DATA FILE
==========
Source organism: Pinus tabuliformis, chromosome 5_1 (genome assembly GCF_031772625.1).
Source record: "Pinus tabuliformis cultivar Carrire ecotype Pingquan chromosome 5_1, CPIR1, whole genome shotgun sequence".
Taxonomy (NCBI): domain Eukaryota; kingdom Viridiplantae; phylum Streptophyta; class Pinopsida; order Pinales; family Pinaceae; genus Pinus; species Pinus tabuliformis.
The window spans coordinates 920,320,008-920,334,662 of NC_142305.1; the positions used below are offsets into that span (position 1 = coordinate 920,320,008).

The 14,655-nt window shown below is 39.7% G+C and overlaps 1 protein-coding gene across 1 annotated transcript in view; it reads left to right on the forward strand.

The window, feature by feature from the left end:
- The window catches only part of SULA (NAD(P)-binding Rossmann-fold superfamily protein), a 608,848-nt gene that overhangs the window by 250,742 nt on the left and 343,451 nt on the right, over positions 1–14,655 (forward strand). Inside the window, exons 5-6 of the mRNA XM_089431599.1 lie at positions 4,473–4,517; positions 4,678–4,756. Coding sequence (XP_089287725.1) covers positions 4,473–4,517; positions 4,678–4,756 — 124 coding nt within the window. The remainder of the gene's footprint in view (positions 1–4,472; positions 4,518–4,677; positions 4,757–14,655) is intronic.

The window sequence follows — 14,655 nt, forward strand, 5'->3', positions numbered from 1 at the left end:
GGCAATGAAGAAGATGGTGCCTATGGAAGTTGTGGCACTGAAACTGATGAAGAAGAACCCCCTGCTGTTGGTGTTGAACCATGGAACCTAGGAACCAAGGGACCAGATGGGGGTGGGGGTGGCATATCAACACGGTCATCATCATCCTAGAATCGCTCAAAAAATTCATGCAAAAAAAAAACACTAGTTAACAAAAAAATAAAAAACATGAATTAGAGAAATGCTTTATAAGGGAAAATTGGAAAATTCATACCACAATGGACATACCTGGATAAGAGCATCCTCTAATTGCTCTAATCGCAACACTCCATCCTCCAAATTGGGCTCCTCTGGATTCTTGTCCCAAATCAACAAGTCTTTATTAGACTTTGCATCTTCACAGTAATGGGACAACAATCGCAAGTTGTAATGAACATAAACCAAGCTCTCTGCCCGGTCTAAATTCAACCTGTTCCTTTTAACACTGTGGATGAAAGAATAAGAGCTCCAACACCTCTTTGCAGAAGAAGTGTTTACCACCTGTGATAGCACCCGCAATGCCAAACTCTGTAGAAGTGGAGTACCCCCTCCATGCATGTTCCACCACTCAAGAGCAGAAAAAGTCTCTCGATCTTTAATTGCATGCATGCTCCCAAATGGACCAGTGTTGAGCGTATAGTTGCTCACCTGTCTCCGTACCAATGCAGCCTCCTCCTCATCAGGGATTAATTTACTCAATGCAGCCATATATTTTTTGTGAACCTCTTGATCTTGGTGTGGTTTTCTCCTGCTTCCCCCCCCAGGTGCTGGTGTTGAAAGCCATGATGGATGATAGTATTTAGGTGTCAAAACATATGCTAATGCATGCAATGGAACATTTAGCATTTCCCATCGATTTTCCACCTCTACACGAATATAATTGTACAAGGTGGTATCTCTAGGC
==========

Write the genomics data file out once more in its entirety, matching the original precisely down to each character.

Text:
Source organism: Pinus tabuliformis, chromosome 5_1 (genome assembly GCF_031772625.1).
Source record: "Pinus tabuliformis cultivar Carrire ecotype Pingquan chromosome 5_1, CPIR1, whole genome shotgun sequence".
Taxonomy (NCBI): domain Eukaryota; kingdom Viridiplantae; phylum Streptophyta; class Pinopsida; order Pinales; family Pinaceae; genus Pinus; species Pinus tabuliformis.
The window spans coordinates 920,320,008-920,334,662 of NC_142305.1; the positions used below are offsets into that span (position 1 = coordinate 920,320,008).

The 14,655-nt window shown below is 39.7% G+C and overlaps 1 protein-coding gene across 1 annotated transcript in view; it reads left to right on the forward strand.

The window, feature by feature from the left end:
- The window catches only part of SULA (NAD(P)-binding Rossmann-fold superfamily protein), a 608,848-nt gene that overhangs the window by 250,742 nt on the left and 343,451 nt on the right, over positions 1–14,655 (forward strand). Inside the window, exons 5-6 of the mRNA XM_089431599.1 lie at positions 4,473–4,517; positions 4,678–4,756. Coding sequence (XP_089287725.1) covers positions 4,473–4,517; positions 4,678–4,756 — 124 coding nt within the window. The remainder of the gene's footprint in view (positions 1–4,472; positions 4,518–4,677; positions 4,757–14,655) is intronic.

The window sequence follows — 14,655 nt, forward strand, 5'->3', positions numbered from 1 at the left end:
GGCAATGAAGAAGATGGTGCCTATGGAAGTTGTGGCACTGAAACTGATGAAGAAGAACCCCCTGCTGTTGGTGTTGAACCATGGAACCTAGGAACCAAGGGACCAGATGGGGGTGGGGGTGGCATATCAACACGGTCATCATCATCCTAGAATCGCTCAAAAAATTCATGCAAAAAAAAAACACTAGTTAACAAAAAAATAAAAAACATGAATTAGAGAAATGCTTTATAAGGGAAAATTGGAAAATTCATACCACAATGGACATACCTGGATAAGAGCATCCTCTAATTGCTCTAATCGCAACACTCCATCCTCCAAATTGGGCTCCTCTGGATTCTTGTCCCAAATCAACAAGTCTTTATTAGACTTTGCATCTTCACAGTAATGGGACAACAATCGCAAGTTGTAATGAACATAAACCAAGCTCTCTGCCCGGTCTAAATTCAACCTGTTCCTTTTAACACTGTGGATGAAAGAATAAGAGCTCCAACACCTCTTTGCAGAAGAAGTGTTTACCACCTGTGATAGCACCCGCAATGCCAAACTCTGTAGAAGTGGAGTACCCCCTCCATGCATGTTCCACCACTCAAGAGCAGAAAAAGTCTCTCGATCTTTAATTGCATGCATGCTCCCAAATGGACCAGTGTTGAGCGTATAGTTGCTCACCTGTCTCCGTACCAATGCAGCCTCCTCCTCATCAGGGATTAATTTACTCAATGCAGCCATATATTTTTTGTGAACCTCTTGATCTTGGTGTGGTTTTCTCCTGCTTCCCCCCCCAGGTGCTGGTGTTGAAAGCCATGATGGATGATAGTATTTAGGTGTCAAAACATATGCTAATGCATGCAATGGAACATTTAGCATTTCCCATCGATTTTCCACCTCTACACGAATATAATTGTACAAGGTGGTATCTCTAGGC